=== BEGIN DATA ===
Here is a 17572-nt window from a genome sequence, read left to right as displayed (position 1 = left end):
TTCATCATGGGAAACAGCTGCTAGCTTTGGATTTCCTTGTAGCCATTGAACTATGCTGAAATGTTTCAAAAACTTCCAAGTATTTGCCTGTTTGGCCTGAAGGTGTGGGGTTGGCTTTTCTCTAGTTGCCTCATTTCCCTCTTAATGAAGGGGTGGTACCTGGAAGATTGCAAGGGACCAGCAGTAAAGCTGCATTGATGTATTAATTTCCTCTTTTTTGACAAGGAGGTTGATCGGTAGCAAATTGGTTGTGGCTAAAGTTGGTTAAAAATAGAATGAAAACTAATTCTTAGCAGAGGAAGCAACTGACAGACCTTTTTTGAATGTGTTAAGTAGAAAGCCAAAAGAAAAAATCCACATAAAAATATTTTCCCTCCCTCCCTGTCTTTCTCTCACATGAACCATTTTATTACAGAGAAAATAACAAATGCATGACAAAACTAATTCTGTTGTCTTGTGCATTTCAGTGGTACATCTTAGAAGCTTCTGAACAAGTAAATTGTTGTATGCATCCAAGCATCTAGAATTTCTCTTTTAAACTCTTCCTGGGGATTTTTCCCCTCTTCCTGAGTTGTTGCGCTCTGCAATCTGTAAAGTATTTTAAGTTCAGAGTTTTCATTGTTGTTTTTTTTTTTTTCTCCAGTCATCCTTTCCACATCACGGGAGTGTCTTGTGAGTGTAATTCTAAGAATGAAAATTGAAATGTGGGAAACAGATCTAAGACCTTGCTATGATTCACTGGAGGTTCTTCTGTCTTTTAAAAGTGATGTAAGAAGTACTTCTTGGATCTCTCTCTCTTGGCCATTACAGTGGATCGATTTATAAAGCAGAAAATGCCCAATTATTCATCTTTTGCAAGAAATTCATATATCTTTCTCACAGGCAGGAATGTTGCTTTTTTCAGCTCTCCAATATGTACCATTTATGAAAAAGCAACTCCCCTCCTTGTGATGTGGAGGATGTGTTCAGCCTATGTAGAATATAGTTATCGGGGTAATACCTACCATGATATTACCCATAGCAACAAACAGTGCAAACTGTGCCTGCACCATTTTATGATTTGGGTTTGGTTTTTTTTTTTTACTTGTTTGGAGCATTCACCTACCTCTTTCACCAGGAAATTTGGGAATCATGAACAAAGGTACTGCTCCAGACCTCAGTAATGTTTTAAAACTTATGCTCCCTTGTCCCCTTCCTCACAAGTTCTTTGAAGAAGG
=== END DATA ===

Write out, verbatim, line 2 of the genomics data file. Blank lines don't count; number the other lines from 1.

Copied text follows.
TTCATCATGGGAAACAGCTGCTAGCTTTGGATTTCCTTGTAGCCATTGAACTATGCTGAAATGTTTCAAAAACTTCCAAGTATTTGCCTGTTTGGCCTGAAGGTGTGGGGTTGGCTTTTCTCTAGTTGCCTCATTTCCCTCTTAATGAAGGGGTGGTACCTGGAAGATTGCAAGGGACCAGCAGTAAAGCTGCATTGATGTATTAATTTCCTCTTTTTTGACAAGGAGGTTGATCGGTAGCAAATTGGTTGTGGCTAAAGTTGGTTAAAAATAGAATGAAAACTAATTCTTAGCAGAGGAAGCAACTGACAGACCTTTTTTGAATGTGTTAAGTAGAAAGCCAAAAGAAAAAATCCACATAAAAATATTTTCCCTCCCTCCCTGTCTTTCTCTCACATGAACCATTTTATTACAGAGAAAATAACAAATGCATGACAAAACTAATTCTGTTGTCTTGTGCATTTCAGTGGTACATCTTAGAAGCTTCTGAACAAGTAAATTGTTGTATGCATCCAAGCATCTAGAATTTCTCTTTTAAACTCTTCCTGGGGATTTTTCCCCTCTTCCTGAGTTGTTGCGCTCTGCAATCTGTAAAGTATTTTAAGTTCAGAGTTTTCATTGTTGTTTTTTTTTTTTTCTCCAGTCATCCTTTCCACATCACGGGAGTGTCTTGTGAGTGTAATTCTAAGAATGAAAATTGAAATGTGGGAAACAGATCTAAGACCTTGCTATGATTCACTGGAGGTTCTTCTGTCTTTTAAAAGTGATGTAAGAAGTACTTCTTGGATCTCTCTCTCTTGGCCATTACAGTGGATCGATTTATAAAGCAGAAAATGCCCAATTATTCATCTTTTGCAAGAAATTCATATATCTTTCTCACAGGCAGGAATGTTGCTTTTTTCAGCTCTCCAATATGTACCATTTATGAAAAAGCAACTCCCCTCCTTGTGATGTGGAGGATGTGTTCAGCCTATGTAGAATATAGTTATCGGGGTAATACCTACCATGATATTACCCATAGCAACAAACAGTGCAAACTGTGCCTGCACCATTTTATGATTTGGGTTTGGTTTTTTTTTTTTACTTGTTTGGAGCATTCACCTACCTCTTTCACCAGGAAATTTGGGAATCATGAACAAAGGTACTGCTCCAGACCTCAGTAATGTTTTAAAACTTATGCTCCCTTGTCCCCTTCCTCACAAGTTCTTTGAAGAAGG